Once dried, use a high-speed blender or coffee mill to grind the peels into a fine powder. Store in a cool dry place with your other herbs and spices and use as directed in recipes.
A second way to use orange or tangerine peels once they are dried is to turn them into a tea. This is often used in Chinese medicine to help with digestive issues, such as distention, bloating, food stagnation, and stomach ache. To make chen pi tea: use 3-10g of dried peel in 4 cups water. Place in a glass or ceramic pot and let come to a boil, then simmer, covered, for 15-20 minutes. Drink this after meals to help with digestion, 1-3 cups a day.
A final and much more interesting idea is to make orange peel candy. Sure, you can try this recipe using nectarine, tangerine, clementine, lemon, or lime. Hope you like chocolate:
Orange Peel Chocolatey Candy Recipe
• 2 cups julienned orange peels (try to remove pith from peels as best you can before slicing)
• 4 cups water
• 1 cup coconut sugar
• 2/3 cup chocolate chips or 1-2 bars of your favorite chocolate bar, or more as needed
Instructions: As peels are bitter, place peels in water and let come to a boil. Simmer for 15 minutes. Discard water and repeat this process 2 more times. Now place peels with the 4 cups water and 1 cup coconut sugar. Let come to a boil, then simmer, uncovered for 1 hour. Drain and place the pieces in an ice bath to cool, then remove excess water with a paper towel or tea towel.
Meanwhile, melt the chocolate gently in a double boiler. Dip each piece of orange peel into the chocolate (tongs or even tweezers can help with this task if you like), and place on parchment-lined cookie sheets. Place in the freezer or fridge to set, 15-30 minutes. Store the pieces in a glass container in the fridge.
Variation #1: for a sugar-reduced recipe, try using 1/4-1/2 cup coconut sugar or honey instead. Use a sugar-free chocolate for dipping.
Variation #2: You can choose to dip just half of each peel, leaving one part uncovered and one part covered in chocolate. The contrast of the orange (or yellow for lemon) against the brown makes for some nice “eye” candy. Do keep this idea to use when Halloween rolls around!
#9 – Avocado Pits
Life will definitely not be “the pits” after you start adding avocado pits to your morning smoothie! Avocado pits are antimicrobial, anti fungal and anthelmintic.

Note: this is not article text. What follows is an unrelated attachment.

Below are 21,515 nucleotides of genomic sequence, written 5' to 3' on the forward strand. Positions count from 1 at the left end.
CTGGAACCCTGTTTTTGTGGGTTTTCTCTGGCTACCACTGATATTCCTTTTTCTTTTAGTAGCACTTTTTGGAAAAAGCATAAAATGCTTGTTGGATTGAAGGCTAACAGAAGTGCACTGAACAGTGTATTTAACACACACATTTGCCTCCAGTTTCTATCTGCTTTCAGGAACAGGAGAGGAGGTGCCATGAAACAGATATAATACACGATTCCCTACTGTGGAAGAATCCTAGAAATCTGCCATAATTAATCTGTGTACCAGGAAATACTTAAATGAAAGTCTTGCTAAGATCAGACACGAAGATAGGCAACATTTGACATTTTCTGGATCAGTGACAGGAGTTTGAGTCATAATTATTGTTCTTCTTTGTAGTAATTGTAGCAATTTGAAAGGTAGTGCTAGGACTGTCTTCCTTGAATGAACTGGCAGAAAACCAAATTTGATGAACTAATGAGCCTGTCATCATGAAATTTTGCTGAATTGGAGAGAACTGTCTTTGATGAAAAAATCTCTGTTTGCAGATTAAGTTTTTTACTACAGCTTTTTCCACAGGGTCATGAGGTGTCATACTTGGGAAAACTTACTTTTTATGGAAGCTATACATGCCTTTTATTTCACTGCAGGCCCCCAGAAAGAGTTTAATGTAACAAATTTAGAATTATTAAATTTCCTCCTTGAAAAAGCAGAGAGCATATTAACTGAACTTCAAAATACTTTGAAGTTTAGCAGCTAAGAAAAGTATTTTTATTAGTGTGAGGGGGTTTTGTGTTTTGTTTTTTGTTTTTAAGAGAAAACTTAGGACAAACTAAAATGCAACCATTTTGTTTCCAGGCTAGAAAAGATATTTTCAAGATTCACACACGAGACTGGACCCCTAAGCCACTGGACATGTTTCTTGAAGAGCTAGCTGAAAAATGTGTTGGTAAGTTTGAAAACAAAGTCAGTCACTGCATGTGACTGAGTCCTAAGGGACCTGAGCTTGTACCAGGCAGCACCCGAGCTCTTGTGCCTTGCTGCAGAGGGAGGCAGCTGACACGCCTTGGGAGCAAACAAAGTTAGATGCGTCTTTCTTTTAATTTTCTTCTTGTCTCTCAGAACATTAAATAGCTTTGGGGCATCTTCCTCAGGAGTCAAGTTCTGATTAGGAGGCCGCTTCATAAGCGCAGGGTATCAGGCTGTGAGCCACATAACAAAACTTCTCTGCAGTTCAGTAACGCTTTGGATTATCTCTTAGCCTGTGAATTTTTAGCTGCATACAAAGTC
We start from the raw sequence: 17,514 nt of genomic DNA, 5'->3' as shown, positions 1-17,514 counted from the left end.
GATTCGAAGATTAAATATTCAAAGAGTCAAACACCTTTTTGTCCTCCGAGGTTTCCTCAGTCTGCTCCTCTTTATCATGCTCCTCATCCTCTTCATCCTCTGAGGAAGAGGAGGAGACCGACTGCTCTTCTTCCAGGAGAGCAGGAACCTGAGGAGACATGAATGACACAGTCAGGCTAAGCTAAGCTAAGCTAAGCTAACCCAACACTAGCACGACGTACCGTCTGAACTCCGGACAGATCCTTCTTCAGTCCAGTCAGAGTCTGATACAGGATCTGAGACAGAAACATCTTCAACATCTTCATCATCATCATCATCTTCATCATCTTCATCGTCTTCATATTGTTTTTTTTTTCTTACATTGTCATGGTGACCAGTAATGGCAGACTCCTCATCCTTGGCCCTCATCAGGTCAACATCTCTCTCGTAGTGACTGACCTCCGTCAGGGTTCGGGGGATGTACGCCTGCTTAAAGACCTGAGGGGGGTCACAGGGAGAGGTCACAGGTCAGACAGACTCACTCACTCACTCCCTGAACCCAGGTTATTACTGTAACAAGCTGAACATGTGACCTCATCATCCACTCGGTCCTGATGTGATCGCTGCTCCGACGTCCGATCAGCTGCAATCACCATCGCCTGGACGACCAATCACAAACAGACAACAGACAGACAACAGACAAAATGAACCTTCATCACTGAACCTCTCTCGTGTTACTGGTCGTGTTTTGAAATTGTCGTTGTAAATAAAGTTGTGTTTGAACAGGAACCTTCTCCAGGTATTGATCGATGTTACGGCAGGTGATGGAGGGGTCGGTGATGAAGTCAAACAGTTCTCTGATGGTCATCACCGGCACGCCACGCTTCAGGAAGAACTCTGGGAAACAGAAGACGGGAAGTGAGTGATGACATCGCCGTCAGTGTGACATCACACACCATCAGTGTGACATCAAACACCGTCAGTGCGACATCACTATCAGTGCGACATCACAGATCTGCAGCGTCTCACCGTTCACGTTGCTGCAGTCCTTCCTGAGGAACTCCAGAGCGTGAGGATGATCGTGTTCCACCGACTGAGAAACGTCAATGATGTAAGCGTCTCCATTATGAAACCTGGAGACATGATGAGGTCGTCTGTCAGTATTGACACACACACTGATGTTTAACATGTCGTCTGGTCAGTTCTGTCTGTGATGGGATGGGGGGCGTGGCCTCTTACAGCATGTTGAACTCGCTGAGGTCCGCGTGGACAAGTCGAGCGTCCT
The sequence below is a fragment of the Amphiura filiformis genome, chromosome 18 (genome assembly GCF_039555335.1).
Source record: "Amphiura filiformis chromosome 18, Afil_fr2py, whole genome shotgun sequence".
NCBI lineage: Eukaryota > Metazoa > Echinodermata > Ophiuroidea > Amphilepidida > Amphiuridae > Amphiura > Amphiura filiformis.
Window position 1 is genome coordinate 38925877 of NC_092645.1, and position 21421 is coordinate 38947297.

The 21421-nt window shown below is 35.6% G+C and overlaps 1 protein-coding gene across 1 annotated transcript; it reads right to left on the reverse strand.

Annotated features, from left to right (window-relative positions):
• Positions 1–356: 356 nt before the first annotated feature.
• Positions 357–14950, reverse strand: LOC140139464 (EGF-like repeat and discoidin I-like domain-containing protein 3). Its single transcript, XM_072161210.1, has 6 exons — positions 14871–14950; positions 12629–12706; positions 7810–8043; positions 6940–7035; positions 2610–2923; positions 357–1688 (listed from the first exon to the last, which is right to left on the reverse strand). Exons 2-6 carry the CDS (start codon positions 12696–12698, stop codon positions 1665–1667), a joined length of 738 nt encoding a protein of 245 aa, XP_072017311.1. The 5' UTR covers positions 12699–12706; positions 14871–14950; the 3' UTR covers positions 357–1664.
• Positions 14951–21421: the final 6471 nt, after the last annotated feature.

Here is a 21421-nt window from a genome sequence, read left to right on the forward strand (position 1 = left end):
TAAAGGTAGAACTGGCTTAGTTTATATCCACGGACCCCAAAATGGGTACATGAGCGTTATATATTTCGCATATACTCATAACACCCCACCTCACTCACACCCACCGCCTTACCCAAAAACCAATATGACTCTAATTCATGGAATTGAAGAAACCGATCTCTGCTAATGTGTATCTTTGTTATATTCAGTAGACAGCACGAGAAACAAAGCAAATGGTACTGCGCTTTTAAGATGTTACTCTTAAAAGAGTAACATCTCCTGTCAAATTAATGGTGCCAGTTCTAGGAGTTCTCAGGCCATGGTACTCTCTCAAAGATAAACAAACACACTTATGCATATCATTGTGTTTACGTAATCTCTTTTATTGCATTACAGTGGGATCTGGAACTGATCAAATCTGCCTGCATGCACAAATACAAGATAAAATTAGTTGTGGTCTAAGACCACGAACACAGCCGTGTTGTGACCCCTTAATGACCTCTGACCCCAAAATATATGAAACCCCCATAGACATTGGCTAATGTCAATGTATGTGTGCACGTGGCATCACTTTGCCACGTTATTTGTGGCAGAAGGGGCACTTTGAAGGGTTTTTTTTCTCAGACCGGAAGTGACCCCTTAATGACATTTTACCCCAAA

They are high in soluble fiber and are an excellent source of antioxidants, vitamins and minerals. They do contain tannin’s and are bitter by themselves, but once blended with greens and fruits, you’ll be reaping the benefits without noticing the taste.
5-4-3-2 Peachy Love Recipe
• 5 peaches, pitted
• 4 oranges, peeled & seeded
• 3 pears, seeded
• 2 handfuls chopped kale (3-5 leaves)
• 1/2-1 avocado pit
• 1/2 -1 avocado (optional)
• Water, for consistency
Instructions: Blend all ingredients in a high-speed blender. Serve immediately.
Note: If using a regular ol’ blender, you’ll have to place the pit in a bag and smash it open with a hammer. You can then use the seeds in your smoothie.
Note: Instead of peeling and seeding the oranges, you can use a manual juicer to juice the oranges. Simply add this juice to the rest of the ingredients in the blender.
Now that you’ve had a taste of these bits and parts of fruits and veggies that are often thrown out, perhaps you’ll be seeing the world anew, with keener and more inquisitive eyes. What other food adventures await in your future?
To get you started, here are a few other commonly wasted tidbits for you to nibble on:
• Celery leaves are juiceable, as are radish leaves
• Crabapples are juiceable (minus seeds) and can be made into a jelly
• Wild strawberry leaves are both edible, juiceable and can be dried to make a tea for diarrhea
• Watermelon seeds can be dried and boiled to make a diuretic tea
• Oyster shells can be dried, crushed, placed in a tea bag and used in soups and stews to add calcium and minerals (remove tea bag once soup/stew is done). Note: Avoid if you’re allergic to shellfish.
Cat Asoka Void-Wilson has been dubbed the green-thumbed barefoot princess. Her background is in psychology, meditation, naturopathy, Chinese medicine, needle-less acupuncture (acupressure), vegan cuisine, and fitness. When she’s not writing, you can find her working out or tending to her balcony garden. You can follow her foraging adventures, get free gluten-free & sugar-free recipes or some cat-spiration at her website gowildbefree.com.